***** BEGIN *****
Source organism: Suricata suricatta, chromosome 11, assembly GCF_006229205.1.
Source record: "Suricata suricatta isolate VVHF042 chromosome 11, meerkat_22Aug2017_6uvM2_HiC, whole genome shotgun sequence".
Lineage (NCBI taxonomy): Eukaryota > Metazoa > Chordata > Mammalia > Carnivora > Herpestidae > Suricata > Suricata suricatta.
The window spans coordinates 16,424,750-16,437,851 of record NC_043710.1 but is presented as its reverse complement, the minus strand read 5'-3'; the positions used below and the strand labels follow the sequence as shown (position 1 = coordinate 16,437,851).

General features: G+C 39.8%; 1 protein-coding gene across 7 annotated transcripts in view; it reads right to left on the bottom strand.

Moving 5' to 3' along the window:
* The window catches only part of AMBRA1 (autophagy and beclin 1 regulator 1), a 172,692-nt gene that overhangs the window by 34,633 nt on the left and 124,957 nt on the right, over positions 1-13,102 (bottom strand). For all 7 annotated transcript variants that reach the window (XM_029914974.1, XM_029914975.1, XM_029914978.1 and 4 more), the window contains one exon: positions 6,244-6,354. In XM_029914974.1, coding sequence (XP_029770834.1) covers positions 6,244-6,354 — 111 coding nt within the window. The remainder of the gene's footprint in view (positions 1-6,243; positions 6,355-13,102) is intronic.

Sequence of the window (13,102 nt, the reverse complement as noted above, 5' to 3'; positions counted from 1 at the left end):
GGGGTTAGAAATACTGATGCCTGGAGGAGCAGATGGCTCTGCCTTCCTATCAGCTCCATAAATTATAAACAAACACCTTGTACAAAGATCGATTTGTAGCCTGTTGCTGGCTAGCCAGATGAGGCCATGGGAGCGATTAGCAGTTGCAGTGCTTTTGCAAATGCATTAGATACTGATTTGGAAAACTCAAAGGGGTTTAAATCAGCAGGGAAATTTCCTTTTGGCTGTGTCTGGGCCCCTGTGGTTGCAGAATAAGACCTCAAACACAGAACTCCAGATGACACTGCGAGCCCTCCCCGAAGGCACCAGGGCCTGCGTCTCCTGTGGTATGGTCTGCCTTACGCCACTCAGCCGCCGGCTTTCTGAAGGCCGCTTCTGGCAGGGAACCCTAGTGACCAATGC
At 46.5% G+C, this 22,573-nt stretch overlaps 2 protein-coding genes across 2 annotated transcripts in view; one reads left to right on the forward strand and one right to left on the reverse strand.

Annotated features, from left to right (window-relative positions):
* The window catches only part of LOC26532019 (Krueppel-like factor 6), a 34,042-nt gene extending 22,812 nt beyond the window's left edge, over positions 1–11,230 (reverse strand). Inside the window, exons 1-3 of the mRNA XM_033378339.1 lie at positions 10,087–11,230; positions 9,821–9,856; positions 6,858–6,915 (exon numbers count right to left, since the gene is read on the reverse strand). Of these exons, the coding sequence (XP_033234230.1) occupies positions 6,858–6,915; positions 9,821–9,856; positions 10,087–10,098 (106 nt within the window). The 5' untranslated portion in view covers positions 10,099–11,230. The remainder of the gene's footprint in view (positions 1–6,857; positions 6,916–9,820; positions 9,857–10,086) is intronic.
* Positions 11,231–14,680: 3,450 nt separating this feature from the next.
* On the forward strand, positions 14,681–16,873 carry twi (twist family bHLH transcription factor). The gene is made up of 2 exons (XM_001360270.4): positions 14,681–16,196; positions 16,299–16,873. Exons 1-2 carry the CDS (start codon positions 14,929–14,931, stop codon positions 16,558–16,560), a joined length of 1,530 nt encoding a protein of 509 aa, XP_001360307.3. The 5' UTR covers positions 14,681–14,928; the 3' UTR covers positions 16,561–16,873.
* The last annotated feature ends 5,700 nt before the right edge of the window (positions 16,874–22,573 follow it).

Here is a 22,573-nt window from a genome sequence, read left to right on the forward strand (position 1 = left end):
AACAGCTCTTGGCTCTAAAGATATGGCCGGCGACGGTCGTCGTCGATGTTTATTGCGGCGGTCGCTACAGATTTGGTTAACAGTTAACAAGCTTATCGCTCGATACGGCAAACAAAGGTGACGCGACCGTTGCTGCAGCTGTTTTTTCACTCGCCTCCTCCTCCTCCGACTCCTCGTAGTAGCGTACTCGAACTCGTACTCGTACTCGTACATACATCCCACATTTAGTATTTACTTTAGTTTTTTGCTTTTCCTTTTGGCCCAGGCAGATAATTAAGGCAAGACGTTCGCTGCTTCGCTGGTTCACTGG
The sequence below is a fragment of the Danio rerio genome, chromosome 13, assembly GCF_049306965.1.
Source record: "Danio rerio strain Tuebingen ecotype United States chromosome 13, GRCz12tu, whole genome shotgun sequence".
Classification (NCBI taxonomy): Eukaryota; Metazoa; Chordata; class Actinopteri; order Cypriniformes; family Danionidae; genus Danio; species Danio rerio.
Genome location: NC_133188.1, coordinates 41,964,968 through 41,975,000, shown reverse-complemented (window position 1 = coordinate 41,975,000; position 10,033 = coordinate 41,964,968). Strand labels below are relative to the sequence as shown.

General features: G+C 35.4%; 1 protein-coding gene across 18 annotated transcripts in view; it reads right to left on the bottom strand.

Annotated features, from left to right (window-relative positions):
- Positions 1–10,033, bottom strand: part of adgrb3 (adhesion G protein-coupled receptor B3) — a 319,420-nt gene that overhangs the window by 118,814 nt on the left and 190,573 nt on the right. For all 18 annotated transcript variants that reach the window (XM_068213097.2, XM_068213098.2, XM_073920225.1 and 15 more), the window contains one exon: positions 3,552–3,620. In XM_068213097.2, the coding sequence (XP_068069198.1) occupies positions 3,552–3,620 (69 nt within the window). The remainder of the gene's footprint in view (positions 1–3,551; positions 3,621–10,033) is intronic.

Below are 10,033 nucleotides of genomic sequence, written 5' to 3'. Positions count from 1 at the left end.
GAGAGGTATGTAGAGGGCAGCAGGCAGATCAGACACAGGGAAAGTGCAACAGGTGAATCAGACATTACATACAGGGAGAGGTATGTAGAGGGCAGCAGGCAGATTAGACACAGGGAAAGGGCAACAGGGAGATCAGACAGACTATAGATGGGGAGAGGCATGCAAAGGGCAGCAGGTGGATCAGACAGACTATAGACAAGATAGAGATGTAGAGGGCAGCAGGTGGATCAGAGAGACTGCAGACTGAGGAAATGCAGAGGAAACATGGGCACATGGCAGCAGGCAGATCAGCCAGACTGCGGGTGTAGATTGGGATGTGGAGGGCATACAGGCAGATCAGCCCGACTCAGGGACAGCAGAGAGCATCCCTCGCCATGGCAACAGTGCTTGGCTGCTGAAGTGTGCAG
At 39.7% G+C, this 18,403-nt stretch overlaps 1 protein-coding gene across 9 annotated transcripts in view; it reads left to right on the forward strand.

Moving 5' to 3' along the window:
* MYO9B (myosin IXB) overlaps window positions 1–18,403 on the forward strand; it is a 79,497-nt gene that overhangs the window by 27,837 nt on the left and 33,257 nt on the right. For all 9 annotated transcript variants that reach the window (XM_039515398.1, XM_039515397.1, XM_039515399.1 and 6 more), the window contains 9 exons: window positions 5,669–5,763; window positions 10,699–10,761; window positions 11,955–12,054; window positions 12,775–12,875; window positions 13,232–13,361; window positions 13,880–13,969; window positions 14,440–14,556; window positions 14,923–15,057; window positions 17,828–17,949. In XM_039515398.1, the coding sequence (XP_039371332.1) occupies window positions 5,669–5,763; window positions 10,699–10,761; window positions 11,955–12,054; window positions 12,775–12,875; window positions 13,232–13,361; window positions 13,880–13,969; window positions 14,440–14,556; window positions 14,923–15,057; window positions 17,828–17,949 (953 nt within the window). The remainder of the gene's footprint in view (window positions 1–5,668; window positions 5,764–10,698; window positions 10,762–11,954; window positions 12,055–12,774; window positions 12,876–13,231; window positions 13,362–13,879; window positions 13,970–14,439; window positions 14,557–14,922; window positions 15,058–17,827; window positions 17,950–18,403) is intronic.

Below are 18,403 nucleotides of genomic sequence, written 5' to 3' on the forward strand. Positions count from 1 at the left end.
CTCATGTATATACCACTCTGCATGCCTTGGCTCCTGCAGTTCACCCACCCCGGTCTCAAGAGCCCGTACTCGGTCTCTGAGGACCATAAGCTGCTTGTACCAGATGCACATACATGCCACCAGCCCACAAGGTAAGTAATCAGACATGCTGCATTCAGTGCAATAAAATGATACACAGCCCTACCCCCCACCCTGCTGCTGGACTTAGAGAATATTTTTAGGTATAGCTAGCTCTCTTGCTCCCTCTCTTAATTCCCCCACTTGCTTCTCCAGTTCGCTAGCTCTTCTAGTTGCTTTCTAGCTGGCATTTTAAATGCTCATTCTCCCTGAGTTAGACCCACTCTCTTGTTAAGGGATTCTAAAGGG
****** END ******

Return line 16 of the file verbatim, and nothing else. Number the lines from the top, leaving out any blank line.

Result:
Here is a 22,573-nt window from a genome sequence, read left to right on the forward strand (position 1 = left end):